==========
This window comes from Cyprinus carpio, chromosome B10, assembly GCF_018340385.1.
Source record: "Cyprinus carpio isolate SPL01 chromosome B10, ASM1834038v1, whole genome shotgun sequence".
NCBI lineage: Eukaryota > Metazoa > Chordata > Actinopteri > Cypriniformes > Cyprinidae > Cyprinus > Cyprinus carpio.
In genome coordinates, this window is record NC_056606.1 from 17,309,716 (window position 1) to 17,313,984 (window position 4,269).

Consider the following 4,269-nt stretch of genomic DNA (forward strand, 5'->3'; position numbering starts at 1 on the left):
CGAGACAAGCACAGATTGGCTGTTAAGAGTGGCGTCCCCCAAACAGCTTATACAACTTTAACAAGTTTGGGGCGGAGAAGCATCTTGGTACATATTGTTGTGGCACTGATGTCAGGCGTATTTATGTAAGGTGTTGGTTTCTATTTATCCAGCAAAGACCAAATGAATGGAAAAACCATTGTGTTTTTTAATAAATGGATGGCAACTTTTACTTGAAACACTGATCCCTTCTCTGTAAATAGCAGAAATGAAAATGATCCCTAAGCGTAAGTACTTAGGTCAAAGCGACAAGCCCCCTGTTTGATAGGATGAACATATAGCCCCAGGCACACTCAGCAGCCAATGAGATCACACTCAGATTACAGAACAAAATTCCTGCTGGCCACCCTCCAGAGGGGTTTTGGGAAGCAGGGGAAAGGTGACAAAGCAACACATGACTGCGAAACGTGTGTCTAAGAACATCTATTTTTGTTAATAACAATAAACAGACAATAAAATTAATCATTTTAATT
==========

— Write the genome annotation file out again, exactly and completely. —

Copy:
This window comes from Cyprinus carpio, chromosome B10, assembly GCF_018340385.1.
Source record: "Cyprinus carpio isolate SPL01 chromosome B10, ASM1834038v1, whole genome shotgun sequence".
NCBI lineage: Eukaryota > Metazoa > Chordata > Actinopteri > Cypriniformes > Cyprinidae > Cyprinus > Cyprinus carpio.
In genome coordinates, this window is record NC_056606.1 from 17,309,716 (window position 1) to 17,313,984 (window position 4,269).

Consider the following 4,269-nt stretch of genomic DNA (forward strand, 5'->3'; position numbering starts at 1 on the left):
CGAGACAAGCACAGATTGGCTGTTAAGAGTGGCGTCCCCCAAACAGCTTATACAACTTTAACAAGTTTGGGGCGGAGAAGCATCTTGGTACATATTGTTGTGGCACTGATGTCAGGCGTATTTATGTAAGGTGTTGGTTTCTATTTATCCAGCAAAGACCAAATGAATGGAAAAACCATTGTGTTTTTTAATAAATGGATGGCAACTTTTACTTGAAACACTGATCCCTTCTCTGTAAATAGCAGAAATGAAAATGATCCCTAAGCGTAAGTACTTAGGTCAAAGCGACAAGCCCCCTGTTTGATAGGATGAACATATAGCCCCAGGCACACTCAGCAGCCAATGAGATCACACTCAGATTACAGAACAAAATTCCTGCTGGCCACCCTCCAGAGGGGTTTTGGGAAGCAGGGGAAAGGTGACAAAGCAACACATGACTGCGAAACGTGTGTCTAAGAACATCTATTTTTGTTAATAACAATAAACAGACAATAAAATTAATCATTTTAATT